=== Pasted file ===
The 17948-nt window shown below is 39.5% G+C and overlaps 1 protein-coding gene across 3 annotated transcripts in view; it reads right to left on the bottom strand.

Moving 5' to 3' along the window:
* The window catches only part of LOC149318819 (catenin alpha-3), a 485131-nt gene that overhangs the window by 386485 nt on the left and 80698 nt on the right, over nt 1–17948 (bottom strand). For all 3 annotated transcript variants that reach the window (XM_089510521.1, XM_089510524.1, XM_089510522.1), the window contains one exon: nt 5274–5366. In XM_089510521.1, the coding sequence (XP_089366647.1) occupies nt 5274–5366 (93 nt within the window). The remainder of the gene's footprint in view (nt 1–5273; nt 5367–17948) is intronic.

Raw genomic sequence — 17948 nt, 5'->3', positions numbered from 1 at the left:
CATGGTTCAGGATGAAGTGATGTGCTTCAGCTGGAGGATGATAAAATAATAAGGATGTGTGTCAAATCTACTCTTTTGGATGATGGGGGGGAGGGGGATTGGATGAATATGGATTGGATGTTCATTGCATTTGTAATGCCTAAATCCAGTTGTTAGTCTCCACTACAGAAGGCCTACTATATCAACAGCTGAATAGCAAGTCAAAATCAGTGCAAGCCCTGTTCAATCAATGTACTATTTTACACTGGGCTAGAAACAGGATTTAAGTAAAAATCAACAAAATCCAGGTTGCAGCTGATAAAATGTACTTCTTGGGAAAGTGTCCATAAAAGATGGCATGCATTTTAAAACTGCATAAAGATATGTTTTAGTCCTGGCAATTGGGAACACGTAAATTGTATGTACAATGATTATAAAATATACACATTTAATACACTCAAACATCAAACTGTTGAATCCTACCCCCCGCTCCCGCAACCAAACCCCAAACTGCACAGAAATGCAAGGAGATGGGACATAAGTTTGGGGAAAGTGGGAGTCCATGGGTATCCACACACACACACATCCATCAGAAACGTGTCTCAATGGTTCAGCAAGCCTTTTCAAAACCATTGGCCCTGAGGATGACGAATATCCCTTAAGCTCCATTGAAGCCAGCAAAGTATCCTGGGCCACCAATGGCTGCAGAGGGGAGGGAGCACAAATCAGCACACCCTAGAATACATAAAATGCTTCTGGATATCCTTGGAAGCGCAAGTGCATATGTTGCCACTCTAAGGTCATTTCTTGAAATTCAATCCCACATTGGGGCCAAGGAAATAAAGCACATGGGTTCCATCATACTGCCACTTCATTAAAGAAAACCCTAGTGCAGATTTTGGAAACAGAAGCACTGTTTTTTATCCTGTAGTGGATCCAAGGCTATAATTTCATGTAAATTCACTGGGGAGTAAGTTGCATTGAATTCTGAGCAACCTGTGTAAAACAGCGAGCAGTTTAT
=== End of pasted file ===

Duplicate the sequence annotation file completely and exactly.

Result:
The 17948-nt window shown below is 39.5% G+C and overlaps 1 protein-coding gene across 3 annotated transcripts in view; it reads right to left on the bottom strand.

Moving 5' to 3' along the window:
* The window catches only part of LOC149318819 (catenin alpha-3), a 485131-nt gene that overhangs the window by 386485 nt on the left and 80698 nt on the right, over nt 1–17948 (bottom strand). For all 3 annotated transcript variants that reach the window (XM_089510521.1, XM_089510524.1, XM_089510522.1), the window contains one exon: nt 5274–5366. In XM_089510521.1, the coding sequence (XP_089366647.1) occupies nt 5274–5366 (93 nt within the window). The remainder of the gene's footprint in view (nt 1–5273; nt 5367–17948) is intronic.

Raw genomic sequence — 17948 nt, 5'->3', positions numbered from 1 at the left:
CATGGTTCAGGATGAAGTGATGTGCTTCAGCTGGAGGATGATAAAATAATAAGGATGTGTGTCAAATCTACTCTTTTGGATGATGGGGGGGAGGGGGATTGGATGAATATGGATTGGATGTTCATTGCATTTGTAATGCCTAAATCCAGTTGTTAGTCTCCACTACAGAAGGCCTACTATATCAACAGCTGAATAGCAAGTCAAAATCAGTGCAAGCCCTGTTCAATCAATGTACTATTTTACACTGGGCTAGAAACAGGATTTAAGTAAAAATCAACAAAATCCAGGTTGCAGCTGATAAAATGTACTTCTTGGGAAAGTGTCCATAAAAGATGGCATGCATTTTAAAACTGCATAAAGATATGTTTTAGTCCTGGCAATTGGGAACACGTAAATTGTATGTACAATGATTATAAAATATACACATTTAATACACTCAAACATCAAACTGTTGAATCCTACCCCCCGCTCCCGCAACCAAACCCCAAACTGCACAGAAATGCAAGGAGATGGGACATAAGTTTGGGGAAAGTGGGAGTCCATGGGTATCCACACACACACACATCCATCAGAAACGTGTCTCAATGGTTCAGCAAGCCTTTTCAAAACCATTGGCCCTGAGGATGACGAATATCCCTTAAGCTCCATTGAAGCCAGCAAAGTATCCTGGGCCACCAATGGCTGCAGAGGGGAGGGAGCACAAATCAGCACACCCTAGAATACATAAAATGCTTCTGGATATCCTTGGAAGCGCAAGTGCATATGTTGCCACTCTAAGGTCATTTCTTGAAATTCAATCCCACATTGGGGCCAAGGAAATAAAGCACATGGGTTCCATCATACTGCCACTTCATTAAAGAAAACCCTAGTGCAGATTTTGGAAACAGAAGCACTGTTTTTTATCCTGTAGTGGATCCAAGGCTATAATTTCATGTAAATTCACTGGGGAGTAAGTTGCATTGAATTCTGAGCAACCTGTGTAAAACAGCGAGCAGTTTAT